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Journal article Open Access

Mastodon over Mammon - Towards publicly owned scholarly knowledge

Björn Brembs; Adrian Lenardic; Peter Murray-Rust; Leslie Chan; Dasapta Erwin Irawan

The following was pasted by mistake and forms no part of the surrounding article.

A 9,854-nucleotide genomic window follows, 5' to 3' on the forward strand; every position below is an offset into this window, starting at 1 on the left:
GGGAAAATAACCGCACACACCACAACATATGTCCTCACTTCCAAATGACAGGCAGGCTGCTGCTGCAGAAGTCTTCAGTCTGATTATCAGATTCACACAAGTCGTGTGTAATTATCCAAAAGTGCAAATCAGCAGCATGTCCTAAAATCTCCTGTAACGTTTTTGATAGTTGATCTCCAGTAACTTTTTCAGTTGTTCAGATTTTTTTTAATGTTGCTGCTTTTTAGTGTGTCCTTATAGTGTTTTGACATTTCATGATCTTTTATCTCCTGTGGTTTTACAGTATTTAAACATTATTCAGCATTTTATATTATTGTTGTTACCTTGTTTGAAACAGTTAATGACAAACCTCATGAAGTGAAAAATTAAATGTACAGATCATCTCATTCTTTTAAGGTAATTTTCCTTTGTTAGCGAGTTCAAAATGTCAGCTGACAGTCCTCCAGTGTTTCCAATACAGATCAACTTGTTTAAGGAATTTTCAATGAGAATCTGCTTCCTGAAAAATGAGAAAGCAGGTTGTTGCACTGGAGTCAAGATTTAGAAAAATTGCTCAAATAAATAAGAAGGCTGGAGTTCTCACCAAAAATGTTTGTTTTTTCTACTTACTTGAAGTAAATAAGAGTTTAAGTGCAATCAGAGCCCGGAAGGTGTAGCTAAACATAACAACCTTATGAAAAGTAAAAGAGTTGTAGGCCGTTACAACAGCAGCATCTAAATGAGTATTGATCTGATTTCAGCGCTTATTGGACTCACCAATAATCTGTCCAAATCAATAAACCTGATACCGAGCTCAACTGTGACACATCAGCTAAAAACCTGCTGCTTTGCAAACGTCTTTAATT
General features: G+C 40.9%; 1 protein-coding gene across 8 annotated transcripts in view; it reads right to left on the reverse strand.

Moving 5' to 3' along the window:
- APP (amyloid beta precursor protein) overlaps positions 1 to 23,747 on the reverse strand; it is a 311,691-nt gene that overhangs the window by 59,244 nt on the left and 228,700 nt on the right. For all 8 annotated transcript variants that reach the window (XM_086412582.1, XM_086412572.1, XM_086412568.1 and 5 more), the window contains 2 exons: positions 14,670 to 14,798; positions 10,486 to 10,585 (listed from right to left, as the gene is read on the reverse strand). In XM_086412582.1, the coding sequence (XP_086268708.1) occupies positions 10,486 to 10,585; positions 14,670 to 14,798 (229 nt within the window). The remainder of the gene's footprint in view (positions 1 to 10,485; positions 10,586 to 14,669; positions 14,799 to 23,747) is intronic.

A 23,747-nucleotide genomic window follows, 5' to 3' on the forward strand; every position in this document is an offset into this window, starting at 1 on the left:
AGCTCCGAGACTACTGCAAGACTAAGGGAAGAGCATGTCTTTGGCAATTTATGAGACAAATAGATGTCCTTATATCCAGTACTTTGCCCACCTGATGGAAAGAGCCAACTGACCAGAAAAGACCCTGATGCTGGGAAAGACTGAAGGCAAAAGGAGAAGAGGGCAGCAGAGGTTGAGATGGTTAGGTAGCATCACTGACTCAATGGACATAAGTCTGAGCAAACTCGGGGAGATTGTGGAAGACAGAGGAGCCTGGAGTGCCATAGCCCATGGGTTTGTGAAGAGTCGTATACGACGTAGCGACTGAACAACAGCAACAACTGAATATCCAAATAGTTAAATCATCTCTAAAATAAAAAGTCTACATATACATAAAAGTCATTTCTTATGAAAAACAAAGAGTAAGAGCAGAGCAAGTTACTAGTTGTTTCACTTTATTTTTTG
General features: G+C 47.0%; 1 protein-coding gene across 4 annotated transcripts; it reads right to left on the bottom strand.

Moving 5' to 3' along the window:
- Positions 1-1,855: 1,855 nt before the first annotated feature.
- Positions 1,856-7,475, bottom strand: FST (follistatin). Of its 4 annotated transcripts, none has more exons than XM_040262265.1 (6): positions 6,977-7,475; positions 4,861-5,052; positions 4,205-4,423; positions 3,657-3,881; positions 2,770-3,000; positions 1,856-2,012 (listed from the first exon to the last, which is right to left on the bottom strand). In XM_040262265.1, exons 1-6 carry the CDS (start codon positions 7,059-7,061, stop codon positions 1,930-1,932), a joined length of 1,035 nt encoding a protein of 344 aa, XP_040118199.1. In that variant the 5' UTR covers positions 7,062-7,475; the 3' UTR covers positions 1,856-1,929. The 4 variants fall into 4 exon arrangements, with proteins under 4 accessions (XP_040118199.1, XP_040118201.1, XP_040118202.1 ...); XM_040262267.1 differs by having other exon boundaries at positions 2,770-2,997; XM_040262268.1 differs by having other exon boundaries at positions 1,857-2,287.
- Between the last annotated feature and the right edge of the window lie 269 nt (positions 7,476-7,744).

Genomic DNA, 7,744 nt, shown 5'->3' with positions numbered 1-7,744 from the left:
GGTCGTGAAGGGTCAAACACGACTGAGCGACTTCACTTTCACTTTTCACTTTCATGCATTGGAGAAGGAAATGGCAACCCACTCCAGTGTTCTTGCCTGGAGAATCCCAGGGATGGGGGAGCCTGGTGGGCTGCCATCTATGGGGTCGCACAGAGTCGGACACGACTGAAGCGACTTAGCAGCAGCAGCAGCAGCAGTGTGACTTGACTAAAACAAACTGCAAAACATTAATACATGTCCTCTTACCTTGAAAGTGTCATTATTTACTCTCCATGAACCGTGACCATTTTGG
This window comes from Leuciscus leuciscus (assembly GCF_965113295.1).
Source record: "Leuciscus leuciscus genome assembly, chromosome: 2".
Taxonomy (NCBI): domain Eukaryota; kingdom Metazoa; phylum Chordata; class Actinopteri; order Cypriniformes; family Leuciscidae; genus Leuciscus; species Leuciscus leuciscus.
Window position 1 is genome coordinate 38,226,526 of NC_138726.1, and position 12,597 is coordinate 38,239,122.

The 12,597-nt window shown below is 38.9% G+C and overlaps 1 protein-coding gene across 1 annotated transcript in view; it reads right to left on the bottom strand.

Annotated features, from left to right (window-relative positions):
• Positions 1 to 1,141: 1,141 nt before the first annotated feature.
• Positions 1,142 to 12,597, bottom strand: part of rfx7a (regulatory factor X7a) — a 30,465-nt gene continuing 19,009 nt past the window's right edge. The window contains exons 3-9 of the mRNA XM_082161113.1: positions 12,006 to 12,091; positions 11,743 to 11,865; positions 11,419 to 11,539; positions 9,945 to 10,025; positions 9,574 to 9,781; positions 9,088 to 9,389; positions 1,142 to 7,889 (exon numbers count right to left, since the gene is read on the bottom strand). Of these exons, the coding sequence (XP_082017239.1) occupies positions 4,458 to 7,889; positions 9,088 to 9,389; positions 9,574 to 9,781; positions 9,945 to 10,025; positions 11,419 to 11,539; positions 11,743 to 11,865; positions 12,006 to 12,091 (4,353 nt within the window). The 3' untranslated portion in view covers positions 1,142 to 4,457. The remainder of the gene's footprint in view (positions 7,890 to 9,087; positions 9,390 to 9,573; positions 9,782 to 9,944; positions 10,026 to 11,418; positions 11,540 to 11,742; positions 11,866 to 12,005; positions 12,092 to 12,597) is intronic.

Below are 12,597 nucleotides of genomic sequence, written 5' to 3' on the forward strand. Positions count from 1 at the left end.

With the turmoil surrounding Elon Musk’s handling of his Twitter take-over, the problems associated with a public good in private hands have again become a focus of public attention. For scientists, the situation is not unlike that of 2009, when a social media platform widely used by scholars, FriendFeed, was bought by Facebook and subsequently shut down. This instance was only one of several where the dangers of private, profit-oriented organizations owning platforms used for scholarly discourse became palpable for everyone involved and were widely discussed. One of the outcomes of these discussions over the last 15 years is a set of open standards for social technologies that mimic the open standards underlying the wider internet and web, the World Wide Web Consortium’s ActivityPub [1]. In 2009, scholars started to leave FriendFeed and migrate to Twitter, founding what has grown to a community about half a million researchers and is often referred to as #ScienceTwitter [2]. Now, much of #ScienceTwitter is migrating to Mastodon [3], an application based on ActivityPub in what is called the “Fediverse” [1]. Analogous to web or email servers, Mastodon runs on so-called instances (servers) and while anybody can implement such instances, nobody can control all of them, just like nobody controls all email or web servers. We identify parallels between private ownership of #ScienceTwitter and private ownership of scholarly journals, prompting a proposal to safeguard the entire scholarly record from corporate vagaries.

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